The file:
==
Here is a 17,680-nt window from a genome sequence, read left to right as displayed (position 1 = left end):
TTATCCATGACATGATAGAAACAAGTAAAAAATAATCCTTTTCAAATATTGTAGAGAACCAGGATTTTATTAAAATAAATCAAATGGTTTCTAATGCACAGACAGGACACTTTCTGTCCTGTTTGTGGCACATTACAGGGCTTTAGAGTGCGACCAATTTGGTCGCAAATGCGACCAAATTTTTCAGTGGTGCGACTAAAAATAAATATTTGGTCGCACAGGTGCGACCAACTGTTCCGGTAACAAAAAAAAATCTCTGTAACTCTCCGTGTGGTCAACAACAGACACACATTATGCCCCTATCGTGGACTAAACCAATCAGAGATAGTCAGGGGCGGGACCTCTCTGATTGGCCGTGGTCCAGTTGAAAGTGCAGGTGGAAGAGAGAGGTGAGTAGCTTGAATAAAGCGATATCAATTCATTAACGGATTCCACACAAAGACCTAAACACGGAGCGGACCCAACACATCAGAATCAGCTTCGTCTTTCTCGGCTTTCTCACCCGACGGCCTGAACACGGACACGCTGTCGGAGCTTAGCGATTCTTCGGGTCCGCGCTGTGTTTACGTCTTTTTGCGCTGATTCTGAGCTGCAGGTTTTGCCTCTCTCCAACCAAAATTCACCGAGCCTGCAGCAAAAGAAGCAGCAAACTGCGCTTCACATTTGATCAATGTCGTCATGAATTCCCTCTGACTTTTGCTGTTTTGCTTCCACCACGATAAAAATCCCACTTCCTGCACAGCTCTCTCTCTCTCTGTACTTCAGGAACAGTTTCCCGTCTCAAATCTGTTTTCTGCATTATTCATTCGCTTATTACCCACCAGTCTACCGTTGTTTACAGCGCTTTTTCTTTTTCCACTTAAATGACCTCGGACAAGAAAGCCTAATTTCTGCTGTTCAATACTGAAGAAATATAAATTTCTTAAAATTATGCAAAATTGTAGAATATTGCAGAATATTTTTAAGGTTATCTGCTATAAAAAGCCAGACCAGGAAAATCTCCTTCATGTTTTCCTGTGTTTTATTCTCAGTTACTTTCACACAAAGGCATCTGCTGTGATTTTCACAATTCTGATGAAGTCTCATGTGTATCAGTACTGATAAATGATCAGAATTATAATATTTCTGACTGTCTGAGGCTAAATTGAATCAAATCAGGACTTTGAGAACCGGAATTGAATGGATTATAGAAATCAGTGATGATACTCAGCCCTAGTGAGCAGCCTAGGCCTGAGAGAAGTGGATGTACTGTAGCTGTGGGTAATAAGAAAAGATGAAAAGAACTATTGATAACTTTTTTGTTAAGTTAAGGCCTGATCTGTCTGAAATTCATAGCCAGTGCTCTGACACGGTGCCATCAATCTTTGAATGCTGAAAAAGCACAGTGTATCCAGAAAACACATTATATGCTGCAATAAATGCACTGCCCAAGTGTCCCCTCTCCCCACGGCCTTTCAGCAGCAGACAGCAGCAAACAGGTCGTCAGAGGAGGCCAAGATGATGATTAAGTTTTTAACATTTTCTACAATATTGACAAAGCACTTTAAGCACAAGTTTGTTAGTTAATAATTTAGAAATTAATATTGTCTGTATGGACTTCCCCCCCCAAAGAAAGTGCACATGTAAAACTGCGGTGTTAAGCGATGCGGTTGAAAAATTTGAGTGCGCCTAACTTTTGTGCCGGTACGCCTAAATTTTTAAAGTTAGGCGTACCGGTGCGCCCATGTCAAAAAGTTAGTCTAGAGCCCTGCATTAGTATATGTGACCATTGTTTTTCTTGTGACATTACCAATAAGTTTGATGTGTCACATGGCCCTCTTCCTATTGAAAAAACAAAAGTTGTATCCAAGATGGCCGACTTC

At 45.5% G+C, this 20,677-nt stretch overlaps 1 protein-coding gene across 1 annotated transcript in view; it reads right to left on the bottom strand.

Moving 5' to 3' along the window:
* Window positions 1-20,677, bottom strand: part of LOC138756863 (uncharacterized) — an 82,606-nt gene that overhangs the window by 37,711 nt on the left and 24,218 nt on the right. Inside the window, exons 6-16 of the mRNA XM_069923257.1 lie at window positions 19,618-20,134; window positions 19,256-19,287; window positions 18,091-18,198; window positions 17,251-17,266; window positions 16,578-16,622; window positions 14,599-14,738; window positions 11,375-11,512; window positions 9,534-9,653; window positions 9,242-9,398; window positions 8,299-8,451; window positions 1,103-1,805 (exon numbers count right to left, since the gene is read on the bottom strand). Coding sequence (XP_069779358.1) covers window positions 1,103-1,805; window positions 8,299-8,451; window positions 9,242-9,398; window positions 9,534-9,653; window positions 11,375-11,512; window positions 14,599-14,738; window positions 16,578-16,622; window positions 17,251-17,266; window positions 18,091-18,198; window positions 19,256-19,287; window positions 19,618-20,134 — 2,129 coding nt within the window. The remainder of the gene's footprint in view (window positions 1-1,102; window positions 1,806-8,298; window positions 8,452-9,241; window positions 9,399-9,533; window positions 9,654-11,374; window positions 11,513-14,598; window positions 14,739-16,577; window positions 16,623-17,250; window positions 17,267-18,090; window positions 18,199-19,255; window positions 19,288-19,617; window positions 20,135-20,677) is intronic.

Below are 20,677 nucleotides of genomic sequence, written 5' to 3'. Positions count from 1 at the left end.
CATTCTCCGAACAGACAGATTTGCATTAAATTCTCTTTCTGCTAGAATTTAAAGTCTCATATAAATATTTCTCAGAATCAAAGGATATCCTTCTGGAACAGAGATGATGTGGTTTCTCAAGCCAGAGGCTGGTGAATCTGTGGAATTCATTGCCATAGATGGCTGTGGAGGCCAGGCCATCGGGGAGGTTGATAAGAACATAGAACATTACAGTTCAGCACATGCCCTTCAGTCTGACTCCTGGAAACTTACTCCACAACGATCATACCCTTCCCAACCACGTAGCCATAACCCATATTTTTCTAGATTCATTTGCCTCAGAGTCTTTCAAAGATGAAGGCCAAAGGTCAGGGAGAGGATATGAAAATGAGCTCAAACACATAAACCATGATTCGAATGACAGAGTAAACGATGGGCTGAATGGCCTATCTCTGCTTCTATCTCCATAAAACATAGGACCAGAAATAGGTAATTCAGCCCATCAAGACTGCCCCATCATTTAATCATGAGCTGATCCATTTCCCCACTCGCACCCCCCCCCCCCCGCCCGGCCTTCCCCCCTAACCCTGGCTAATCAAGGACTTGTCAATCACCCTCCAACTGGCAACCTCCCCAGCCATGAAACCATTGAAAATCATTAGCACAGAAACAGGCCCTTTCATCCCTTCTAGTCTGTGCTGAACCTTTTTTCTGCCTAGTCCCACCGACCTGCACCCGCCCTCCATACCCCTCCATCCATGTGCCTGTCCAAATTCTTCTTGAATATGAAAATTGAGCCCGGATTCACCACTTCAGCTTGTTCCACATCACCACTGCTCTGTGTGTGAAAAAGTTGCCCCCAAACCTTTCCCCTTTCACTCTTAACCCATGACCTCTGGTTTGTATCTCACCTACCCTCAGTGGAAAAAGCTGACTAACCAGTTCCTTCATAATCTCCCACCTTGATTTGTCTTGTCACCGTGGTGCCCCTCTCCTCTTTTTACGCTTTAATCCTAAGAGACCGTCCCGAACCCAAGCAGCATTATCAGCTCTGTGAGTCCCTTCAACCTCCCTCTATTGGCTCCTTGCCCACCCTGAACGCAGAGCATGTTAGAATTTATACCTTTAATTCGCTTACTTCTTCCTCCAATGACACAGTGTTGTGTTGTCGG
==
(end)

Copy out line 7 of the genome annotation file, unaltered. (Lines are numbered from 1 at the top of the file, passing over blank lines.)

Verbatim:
CATTCTCCGAACAGACAGATTTGCATTAAATTCTCTTTCTGCTAGAATTTAAAGTCTCATATAAATATTTCTCAGAATCAAAGGATATCCTTCTGGAACAGAGATGATGTGGTTTCTCAAGCCAGAGGCTGGTGAATCTGTGGAATTCATTGCCATAGATGGCTGTGGAGGCCAGGCCATCGGGGAGGTTGATAAGAACATAGAACATTACAGTTCAGCACATGCCCTTCAGTCTGACTCCTGGAAACTTACTCCACAACGATCATACCCTTCCCAACCACGTAGCCATAACCCATATTTTTCTAGATTCATTTGCCTCAGAGTCTTTCAAAGATGAAGGCCAAAGGTCAGGGAGAGGATATGAAAATGAGCTCAAACACATAAACCATGATTCGAATGACAGAGTAAACGATGGGCTGAATGGCCTATCTCTGCTTCTATCTCCATAAAACATAGGACCAGAAATAGGTAATTCAGCCCATCAAGACTGCCCCATCATTTAATCATGAGCTGATCCATTTCCCCACTCGCACCCCCCCCCCCCCGCCCGGCCTTCCCCCCTAACCCTGGCTAATCAAGGACTTGTCAATCACCCTCCAACTGGCAACCTCCCCAGCCATGAAACCATTGAAAATCATTAGCACAGAAACAGGCCCTTTCATCCCTTCTAGTCTGTGCTGAACCTTTTTTCTGCCTAGTCCCACCGACCTGCACCCGCCCTCCATACCCCTCCATCCATGTGCCTGTCCAAATTCTTCTTGAATATGAAAATTGAGCCCGGATTCACCACTTCAGCTTGTTCCACATCACCACTGCTCTGTGTGTGAAAAAGTTGCCCCCAAACCTTTCCCCTTTCACTCTTAACCCATGACCTCTGGTTTGTATCTCACCTACCCTCAGTGGAAAAAGCTGACTAACCAGTTCCTTCATAATCTCCCACCTTGATTTGTCTTGTCACCGTGGTGCCCCTCTCCTCTTTTTACGCTTTAATCCTAAGAGACCGTCCCGAACCCAAGCAGCATTATCAGCTCTGTGAGTCCCTTCAACCTCCCTCTATTGGCTCCTTGCCCACCCTGAACGCAGAGCATGTTAGAATTTATACCTTTAATTCGCTTACTTCTTCCTCCAATGACACAGTGTTGTGTTGTCGG